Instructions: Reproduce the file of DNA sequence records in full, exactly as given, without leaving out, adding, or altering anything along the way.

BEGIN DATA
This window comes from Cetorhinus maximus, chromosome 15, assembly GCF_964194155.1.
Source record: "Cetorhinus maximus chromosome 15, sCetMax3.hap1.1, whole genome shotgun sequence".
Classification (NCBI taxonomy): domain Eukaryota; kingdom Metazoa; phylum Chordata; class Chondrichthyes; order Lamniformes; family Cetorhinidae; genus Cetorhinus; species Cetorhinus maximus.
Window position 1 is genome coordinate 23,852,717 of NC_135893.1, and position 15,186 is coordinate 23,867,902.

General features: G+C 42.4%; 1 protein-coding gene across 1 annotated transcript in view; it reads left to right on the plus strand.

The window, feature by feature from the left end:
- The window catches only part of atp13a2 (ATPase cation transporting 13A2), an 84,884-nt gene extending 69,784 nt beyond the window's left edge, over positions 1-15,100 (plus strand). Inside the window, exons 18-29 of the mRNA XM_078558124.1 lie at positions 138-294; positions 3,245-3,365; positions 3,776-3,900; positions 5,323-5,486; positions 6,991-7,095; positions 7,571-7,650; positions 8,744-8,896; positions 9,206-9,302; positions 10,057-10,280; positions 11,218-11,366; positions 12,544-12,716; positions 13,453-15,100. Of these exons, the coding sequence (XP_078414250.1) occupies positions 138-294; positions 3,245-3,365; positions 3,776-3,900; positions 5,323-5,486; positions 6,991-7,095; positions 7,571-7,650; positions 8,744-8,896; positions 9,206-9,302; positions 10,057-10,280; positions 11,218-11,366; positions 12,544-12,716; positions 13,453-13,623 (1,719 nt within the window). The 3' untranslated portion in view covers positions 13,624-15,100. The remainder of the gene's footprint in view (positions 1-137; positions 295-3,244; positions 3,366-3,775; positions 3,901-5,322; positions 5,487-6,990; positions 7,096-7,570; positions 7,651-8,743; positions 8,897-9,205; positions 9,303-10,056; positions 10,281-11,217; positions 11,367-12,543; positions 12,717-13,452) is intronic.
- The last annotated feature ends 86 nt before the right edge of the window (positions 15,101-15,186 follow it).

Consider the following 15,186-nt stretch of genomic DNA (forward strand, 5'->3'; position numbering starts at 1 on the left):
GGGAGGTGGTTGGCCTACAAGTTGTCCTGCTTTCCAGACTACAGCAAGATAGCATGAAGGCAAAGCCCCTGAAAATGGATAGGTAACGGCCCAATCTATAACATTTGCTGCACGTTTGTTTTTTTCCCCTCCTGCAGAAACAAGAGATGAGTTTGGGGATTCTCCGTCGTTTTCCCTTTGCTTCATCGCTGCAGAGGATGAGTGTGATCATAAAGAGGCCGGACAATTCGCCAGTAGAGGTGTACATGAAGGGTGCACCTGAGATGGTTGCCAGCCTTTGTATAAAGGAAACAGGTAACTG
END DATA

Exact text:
This window comes from Cetorhinus maximus, chromosome 15, assembly GCF_964194155.1.
Source record: "Cetorhinus maximus chromosome 15, sCetMax3.hap1.1, whole genome shotgun sequence".
Classification (NCBI taxonomy): domain Eukaryota; kingdom Metazoa; phylum Chordata; class Chondrichthyes; order Lamniformes; family Cetorhinidae; genus Cetorhinus; species Cetorhinus maximus.
Window position 1 is genome coordinate 23,852,717 of NC_135893.1, and position 15,186 is coordinate 23,867,902.

General features: G+C 42.4%; 1 protein-coding gene across 1 annotated transcript in view; it reads left to right on the plus strand.

The window, feature by feature from the left end:
- The window catches only part of atp13a2 (ATPase cation transporting 13A2), an 84,884-nt gene extending 69,784 nt beyond the window's left edge, over positions 1-15,100 (plus strand). Inside the window, exons 18-29 of the mRNA XM_078558124.1 lie at positions 138-294; positions 3,245-3,365; positions 3,776-3,900; positions 5,323-5,486; positions 6,991-7,095; positions 7,571-7,650; positions 8,744-8,896; positions 9,206-9,302; positions 10,057-10,280; positions 11,218-11,366; positions 12,544-12,716; positions 13,453-15,100. Of these exons, the coding sequence (XP_078414250.1) occupies positions 138-294; positions 3,245-3,365; positions 3,776-3,900; positions 5,323-5,486; positions 6,991-7,095; positions 7,571-7,650; positions 8,744-8,896; positions 9,206-9,302; positions 10,057-10,280; positions 11,218-11,366; positions 12,544-12,716; positions 13,453-13,623 (1,719 nt within the window). The 3' untranslated portion in view covers positions 13,624-15,100. The remainder of the gene's footprint in view (positions 1-137; positions 295-3,244; positions 3,366-3,775; positions 3,901-5,322; positions 5,487-6,990; positions 7,096-7,570; positions 7,651-8,743; positions 8,897-9,205; positions 9,303-10,056; positions 10,281-11,217; positions 11,367-12,543; positions 12,717-13,452) is intronic.
- The last annotated feature ends 86 nt before the right edge of the window (positions 15,101-15,186 follow it).

Consider the following 15,186-nt stretch of genomic DNA (forward strand, 5'->3'; position numbering starts at 1 on the left):
GGGAGGTGGTTGGCCTACAAGTTGTCCTGCTTTCCAGACTACAGCAAGATAGCATGAAGGCAAAGCCCCTGAAAATGGATAGGTAACGGCCCAATCTATAACATTTGCTGCACGTTTGTTTTTTTCCCCTCCTGCAGAAACAAGAGATGAGTTTGGGGATTCTCCGTCGTTTTCCCTTTGCTTCATCGCTGCAGAGGATGAGTGTGATCATAAAGAGGCCGGACAATTCGCCAGTAGAGGTGTACATGAAGGGTGCACCTGAGATGGTTGCCAGCCTTTGTATAAAGGAAACAGGTAACTG